London — Believing that Argentina has its ''back to the wall,'' a confident Britain is piling on the pressure around the Falkland Islands while naval strategists here plan their next moves.
Part of the pressure is immediate and physical: using air and submarine power. Britain said it sank one armed Argentine naval auxiliary ship and damaged another May 3 just a few hours after one of its nuclear submarines ''severely'' damaged the cruiser General Belgrano with torpedoes.
British strategy is to inflict damage that is spectacular but does not kill indiscriminately. Two escort ships believed to be frigates with the General Belgrano were allowed to escape unharmed.
Another part of the pressure is long term: the requisitioning of four more ships, including the cruise liner Queen Elizabeth 2, and the alerting of an extra infantry brigade to stand by to be shipped to the war zone. The brigade could include as many as 3,000 men.
The requisitioning of civilian ships over the past three weeks is in part designed to force Argentina to face the fact that London is prepared to keep on fighting for months, if necessary, to isolate the Falklands and force the occupying Argentine troops to withdraw.
A third part of the pressure is psychological: using the short-wave World Service of the British Broadcasting Corporation (BBC) to reject Argentine versions of the fighting so far and broadcast the British view to Latin America. In reply, Argentina has begun jamming three of the four BBC transmitters aimed at Argentina itself. BBC engineers have begun work on ways around the interference.
The British government has been specifically concerned to deny Argentina's claims that at least two Harrier jump jets had been shot down and that the Port Stanley airfield had suffered no damage from British air raids May 1. The British Defense Ministry dismissed these claims as ''fabrications'' May 3. It said British correspondents on board the aircraft carrier Hermes had counted the Harriers leaving the ship and the same number returning. The reporters had also seen aerial photographs of the damage to the Port Stanley runway.
Similarly, Britain has been using Foreign Secretary Francis Pym's latest US visit to remind everyone, including Argentines, that: (1) Britain is counting on US logistical support, and (2) is keeping the door open to further mediation attempts, for instance, by United Nations Secretary-General Javier Perez de Cuellar.
The ''back to the wall'' comment came from a former flag officer of the British submarine force, Vice-Adm. Sir Ian McGeoch (ret.). He is said to be in close touch with former colleagues. And reflecting the general military air of confidence so far, he told interviewers flatly May 3 that Argentina had failed to think through the military implications of its seizure of the Falklands last April 2.
British confidence stems from both its series of air and naval successes so far and its lack of losses.
When Britain retook the island of South Georgia, it put out of action one of Argentina's four submarines, the Santa Fe, and took almost 200 prisoners. In the last few days, the British task force says it has cratered both Port Stanley and Goose Green airstrips on the Falklands, shot down a supersonic Mirage fighter and a subsonic Canberra bomber, damaged another Canberra, and seen Argentine ground fire damage one of Argentina's own Mirages.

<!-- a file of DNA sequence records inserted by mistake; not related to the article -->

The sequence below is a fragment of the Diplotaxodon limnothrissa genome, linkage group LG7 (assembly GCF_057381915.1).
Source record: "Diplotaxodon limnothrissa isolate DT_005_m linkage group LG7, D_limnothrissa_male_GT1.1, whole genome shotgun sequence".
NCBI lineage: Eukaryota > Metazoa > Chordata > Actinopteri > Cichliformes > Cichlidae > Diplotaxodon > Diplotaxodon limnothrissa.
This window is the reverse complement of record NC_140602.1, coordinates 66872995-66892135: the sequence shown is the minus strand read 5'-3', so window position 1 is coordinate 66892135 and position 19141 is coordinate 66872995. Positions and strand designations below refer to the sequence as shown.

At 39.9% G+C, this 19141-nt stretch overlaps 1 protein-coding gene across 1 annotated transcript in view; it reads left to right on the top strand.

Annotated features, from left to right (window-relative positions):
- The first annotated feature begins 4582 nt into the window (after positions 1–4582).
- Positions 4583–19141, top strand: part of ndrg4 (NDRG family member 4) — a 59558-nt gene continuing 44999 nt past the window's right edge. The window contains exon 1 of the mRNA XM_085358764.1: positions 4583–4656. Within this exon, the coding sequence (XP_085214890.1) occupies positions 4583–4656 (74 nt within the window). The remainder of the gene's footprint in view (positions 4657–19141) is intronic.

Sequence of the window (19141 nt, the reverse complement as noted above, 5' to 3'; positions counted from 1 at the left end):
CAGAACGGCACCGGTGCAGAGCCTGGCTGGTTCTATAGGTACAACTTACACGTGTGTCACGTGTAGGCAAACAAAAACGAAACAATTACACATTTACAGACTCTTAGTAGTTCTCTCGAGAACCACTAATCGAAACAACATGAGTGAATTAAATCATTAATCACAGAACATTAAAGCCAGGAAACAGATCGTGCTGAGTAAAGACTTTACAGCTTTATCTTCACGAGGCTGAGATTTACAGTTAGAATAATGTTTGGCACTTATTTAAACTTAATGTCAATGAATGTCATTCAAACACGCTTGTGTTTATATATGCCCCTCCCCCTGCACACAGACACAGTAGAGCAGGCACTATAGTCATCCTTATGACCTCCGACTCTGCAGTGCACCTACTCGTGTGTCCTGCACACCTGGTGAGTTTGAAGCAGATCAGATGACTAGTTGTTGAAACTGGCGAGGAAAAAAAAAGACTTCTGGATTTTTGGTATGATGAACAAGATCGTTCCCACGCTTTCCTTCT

Thereafter, according to the Ministry of Defense May 3, a British submarine hit the General Belgrano with torpedoes just outside of the 200-mile exclusion zone, but allowed its escorts to escape. The cruiser carried 1,000 men, five-inch and six-inch guns, and helicopters. It was not known at this writing whether it had sunk or how many crew had been injured.
About eight hours later, early May 3, British Lynx helicopters north of East Falkland Island came under machine-gun fire from a patrol-craft-type auxiliary vessel (later described as a ''tug'' by a British reporter on the Hermes) and promptly sank it with missile fire. Another auxiliary vessel opened antiaircraft fire and helicopters inflicted damage on it. British fliers dropped lifesaving equipment nearby.
British Prime Minister Margaret Thatcher could now order the task force to continue enforcing the exclusion zone--a task made easier by the promise of fuel and supplies from the United States Navy.
This would save British lives, which Mrs. Thatcher needs to do to retain support here at home, and could avoid the kind of heavy Argentine casualties that might damage British support in Europe and the US.
The disadvantage of a blockade is that it takes time, with winter weather growing worse.
When British reinforcements arrive (paratroopers, helicopters, and 20 more Harrier jump jets) in a few days' time, the prime minister could decide to strike at Argentine mainland airstrips or sink more Navy vessels.
Or she could order Marines to occupy small areas of the Falklands.
At the moment, Britain is said to have about 18 warships on station, including two aircraft carriers, two cruisers, 10 frigates and destroyers, one assault ship, and three nuclear submarines.
Another assault ship is on the way together with 20 or more civilian ships including the cruise liners Canberra and Uganda, several ambulance ships, and assorted freighters and cargo vessels, and now the Queen Elizabeth 2.
The Defense Ministry said the QE 2 was necessary because it had the size and capacity to keep troops fit on a long voyage and the speed to get them to the South Atlantic quickly. It was also clearly designed as a spectacular measure, as headline-catching pressure--ordered so quickly that the captain of the QE 2 himself learned of the Navy order at sea May 3 from a BBC reporter who telephoned to ask for his reaction.